5 of the Largest Birds of Prey From Canada

Updated on February 7, 2019
5 Largest Birds in Canada
5 Largest Birds in Canada

I heard a story a couple of months ago that amazed me. It was a true story, those are the best ones, about an eagle. This story takes place in Vancouver somewhere. It was rumoured that there were bald eagles that would swoop down and grab a small dog or cat. This friend of mine that told me the story said that it was commonplace for small dogs and cats to go missing and it was always thought that these animals were being taken by someone. No one could figure out the mystery. Until one day, someone happened to find the nesting ground of a bald eagle and found it full of dog tags and bones. Quite interesting indeed!

The Bald Eagle

The bald eagle is the largest bird of prey, weighing around 7 kgs and measuring from wing to wing, a span of over 2 meters long. Females tend to be slightly larger than males on average, and the bald eagles in the north are larger than the southern eagles found in the United States.

Bald eagles have large beaks that they use for tearing apart their prey. They also use their large talons and feet ridged with small spikes, called spicules, to grab their prey. They feast on fish, aquatic birds, small mammals, and even dead carcasses if they are hungry. They have also been known to steal away food from other birds and scavenge when necessary, which is most common with the juvenile eagles.

Bald eagles live mainly in British Columbia, Canada but can also be found in northern parts of Alberta, Saskatchewan, Manitoba and northwestern Ontario. They can also be found in smaller groups in Cape Breton and along the Newfoundland coast. In the United States, the bald eagle nests still in more than half of all the states. Unfortunately, the bald eagle has become endangered in 48 states in the United States and in parts of Southern Ontario and New Brunswick.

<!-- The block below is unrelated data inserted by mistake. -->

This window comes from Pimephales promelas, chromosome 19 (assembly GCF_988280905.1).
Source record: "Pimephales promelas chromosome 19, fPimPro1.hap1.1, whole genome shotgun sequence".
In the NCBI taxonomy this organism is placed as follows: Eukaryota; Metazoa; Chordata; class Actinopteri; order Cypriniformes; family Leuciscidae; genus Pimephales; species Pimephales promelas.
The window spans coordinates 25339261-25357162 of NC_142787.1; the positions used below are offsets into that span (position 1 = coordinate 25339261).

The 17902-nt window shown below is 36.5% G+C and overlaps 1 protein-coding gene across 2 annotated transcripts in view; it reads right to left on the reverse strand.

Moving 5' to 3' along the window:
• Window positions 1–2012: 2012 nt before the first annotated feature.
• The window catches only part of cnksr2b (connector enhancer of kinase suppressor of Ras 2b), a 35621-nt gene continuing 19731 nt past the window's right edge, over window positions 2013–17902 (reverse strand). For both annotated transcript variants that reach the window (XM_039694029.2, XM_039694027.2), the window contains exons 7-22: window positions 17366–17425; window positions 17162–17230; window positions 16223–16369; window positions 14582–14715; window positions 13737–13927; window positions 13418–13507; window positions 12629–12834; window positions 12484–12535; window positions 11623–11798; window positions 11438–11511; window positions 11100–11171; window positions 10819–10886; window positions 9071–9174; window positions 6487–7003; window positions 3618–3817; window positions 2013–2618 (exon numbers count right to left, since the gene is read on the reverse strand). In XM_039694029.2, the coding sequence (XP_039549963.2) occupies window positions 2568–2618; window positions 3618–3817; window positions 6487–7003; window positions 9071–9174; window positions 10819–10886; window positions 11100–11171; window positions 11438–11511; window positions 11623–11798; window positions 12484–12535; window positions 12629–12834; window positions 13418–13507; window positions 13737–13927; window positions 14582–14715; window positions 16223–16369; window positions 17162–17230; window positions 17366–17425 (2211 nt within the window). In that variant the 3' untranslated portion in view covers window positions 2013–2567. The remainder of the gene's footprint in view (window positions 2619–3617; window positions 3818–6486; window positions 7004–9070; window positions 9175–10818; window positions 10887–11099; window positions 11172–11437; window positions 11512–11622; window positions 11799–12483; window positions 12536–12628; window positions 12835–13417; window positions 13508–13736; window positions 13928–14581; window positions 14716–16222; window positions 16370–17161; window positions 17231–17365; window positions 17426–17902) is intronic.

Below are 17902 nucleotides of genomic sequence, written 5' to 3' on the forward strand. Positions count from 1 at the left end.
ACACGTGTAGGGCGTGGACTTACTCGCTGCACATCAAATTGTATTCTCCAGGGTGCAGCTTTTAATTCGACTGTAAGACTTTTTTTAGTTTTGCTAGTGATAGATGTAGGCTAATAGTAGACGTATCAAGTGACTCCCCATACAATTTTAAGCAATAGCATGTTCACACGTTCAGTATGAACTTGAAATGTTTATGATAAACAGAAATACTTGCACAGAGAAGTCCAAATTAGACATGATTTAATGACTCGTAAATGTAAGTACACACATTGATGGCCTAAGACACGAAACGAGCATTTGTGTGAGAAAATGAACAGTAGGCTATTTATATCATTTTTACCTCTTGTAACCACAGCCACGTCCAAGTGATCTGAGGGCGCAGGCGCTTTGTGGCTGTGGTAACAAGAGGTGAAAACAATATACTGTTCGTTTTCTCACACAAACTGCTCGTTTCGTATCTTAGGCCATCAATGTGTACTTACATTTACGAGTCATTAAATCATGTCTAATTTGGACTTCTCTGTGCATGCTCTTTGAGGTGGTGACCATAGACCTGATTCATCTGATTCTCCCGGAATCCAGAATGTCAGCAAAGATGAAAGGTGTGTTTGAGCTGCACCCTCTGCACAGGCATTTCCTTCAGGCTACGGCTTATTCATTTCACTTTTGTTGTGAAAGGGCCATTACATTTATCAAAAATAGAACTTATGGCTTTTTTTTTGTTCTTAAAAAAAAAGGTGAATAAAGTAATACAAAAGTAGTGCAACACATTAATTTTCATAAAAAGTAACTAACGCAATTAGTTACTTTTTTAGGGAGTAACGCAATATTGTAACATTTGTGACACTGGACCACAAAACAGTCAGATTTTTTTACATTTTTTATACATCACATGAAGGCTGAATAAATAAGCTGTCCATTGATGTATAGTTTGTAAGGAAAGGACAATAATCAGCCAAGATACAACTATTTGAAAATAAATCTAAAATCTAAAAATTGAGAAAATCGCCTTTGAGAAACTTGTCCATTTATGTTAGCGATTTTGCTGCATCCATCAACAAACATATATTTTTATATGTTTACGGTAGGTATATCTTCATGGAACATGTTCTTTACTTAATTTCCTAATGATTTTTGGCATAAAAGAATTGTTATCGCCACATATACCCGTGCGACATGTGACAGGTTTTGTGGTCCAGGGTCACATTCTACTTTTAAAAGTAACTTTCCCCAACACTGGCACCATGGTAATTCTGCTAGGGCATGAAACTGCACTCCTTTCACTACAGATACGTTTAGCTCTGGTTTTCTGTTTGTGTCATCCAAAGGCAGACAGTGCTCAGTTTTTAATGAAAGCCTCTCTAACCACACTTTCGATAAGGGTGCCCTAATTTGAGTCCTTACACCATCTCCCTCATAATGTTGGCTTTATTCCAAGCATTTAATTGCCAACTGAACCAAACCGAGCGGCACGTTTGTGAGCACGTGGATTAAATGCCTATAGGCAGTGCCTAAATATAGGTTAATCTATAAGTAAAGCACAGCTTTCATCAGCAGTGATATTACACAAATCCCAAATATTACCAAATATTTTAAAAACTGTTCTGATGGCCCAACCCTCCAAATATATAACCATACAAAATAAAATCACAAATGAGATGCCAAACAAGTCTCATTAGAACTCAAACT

The Red-tailed Hawk
The Red-tailed Hawk

The Red-tailed Hawk

The red-tailed hawk is a beautiful and majestic looking bird. The hawk, from below, looks as though he has a red, fanned tail and appears to be gliding. The male's wingspan averages 125 cm long, while the females are twenty-five percent larger. A male weighs in at 1300 grams while the female can weigh up to 2000 grams. He is called the red-tailed hawk because of the red tail seen from below while he is in flight.

The red-tailed hawk is a carnivore and feasts on small prey like rodents of all kinds such as mice, chipmunks, rats, and moles but will also eat rabbits, snakes, bats and waterfowl. He can be seen swooping around pursuing his prey circling from above and using his keen eyesight to his advantage.

His hooked beak helps him to pull apart his prey for his meal, along with his sharp talons, that grip and have captured the meal.

The red-tailed hawk is found all over North America and can live in various climates including deserts, tropical rainforests, coniferous forests, deciduous forests and even in urban areas. It is legally protected in Canada, the United States, and Mexico by the Migratory Bird Treaty Act. The red-tailed hawk is also considered sacred by some Native Americans.

The Turkey Vulture
The Turkey Vulture

The Turkey Vulture

The turkey vulture is one of those ugly birds that you often see at the side of the road feasting on road kill. The typical male has a wingspan of 183 cm long and weighs 1.4 kg with the females being slightly larger. The adult's head appears to be much smaller in proportion to the rest of his body and is red in colour. He also has a short hooked beak with perforated nostrils. Although they have large feet, they are not equipped to grab or grip as they are not sharp enough for this. It takes a lot of effort for the turkey vulture to fly, he flaps his wings at lift off while hopping with his feet, when he takes off he leaves his wings out and appears to soar, tipping from side to side.

He feeds mainly on a wide variety of carrion, while preferring those that have just died. They rarely eat vegetation but have been known to eat on occasion shoreline vegetation, pumpkin, and other crops. They also will eat fish that are dead and have washed up onto the shore. They generally fly low to the ground in search of food and use their keen smell to pick up the scent of ethyl mercaptan, a gas produced by caused by decay.